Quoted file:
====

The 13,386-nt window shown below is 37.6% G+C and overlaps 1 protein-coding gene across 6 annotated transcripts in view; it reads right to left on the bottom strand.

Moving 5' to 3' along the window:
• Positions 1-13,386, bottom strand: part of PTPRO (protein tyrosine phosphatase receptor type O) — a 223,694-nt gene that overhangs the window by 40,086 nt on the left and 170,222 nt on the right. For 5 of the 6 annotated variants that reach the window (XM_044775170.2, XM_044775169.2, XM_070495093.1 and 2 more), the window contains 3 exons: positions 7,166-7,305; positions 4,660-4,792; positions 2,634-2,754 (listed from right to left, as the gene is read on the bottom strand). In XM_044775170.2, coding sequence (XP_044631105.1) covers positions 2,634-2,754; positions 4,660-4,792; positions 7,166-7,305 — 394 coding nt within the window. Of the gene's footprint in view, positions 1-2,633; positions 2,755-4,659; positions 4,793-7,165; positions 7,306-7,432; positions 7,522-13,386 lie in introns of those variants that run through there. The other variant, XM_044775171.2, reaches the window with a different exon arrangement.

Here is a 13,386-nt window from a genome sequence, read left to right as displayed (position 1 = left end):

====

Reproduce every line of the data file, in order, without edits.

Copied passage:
The 13,386-nt window shown below is 37.6% G+C and overlaps 1 protein-coding gene across 6 annotated transcripts in view; it reads right to left on the bottom strand.

Moving 5' to 3' along the window:
• Positions 1-13,386, bottom strand: part of PTPRO (protein tyrosine phosphatase receptor type O) — a 223,694-nt gene that overhangs the window by 40,086 nt on the left and 170,222 nt on the right. For 5 of the 6 annotated variants that reach the window (XM_044775170.2, XM_044775169.2, XM_070495093.1 and 2 more), the window contains 3 exons: positions 7,166-7,305; positions 4,660-4,792; positions 2,634-2,754 (listed from right to left, as the gene is read on the bottom strand). In XM_044775170.2, coding sequence (XP_044631105.1) covers positions 2,634-2,754; positions 4,660-4,792; positions 7,166-7,305 — 394 coding nt within the window. Of the gene's footprint in view, positions 1-2,633; positions 2,755-4,659; positions 4,793-7,165; positions 7,306-7,432; positions 7,522-13,386 lie in introns of those variants that run through there. The other variant, XM_044775171.2, reaches the window with a different exon arrangement.

Here is a 13,386-nt window from a genome sequence, read left to right as displayed (position 1 = left end):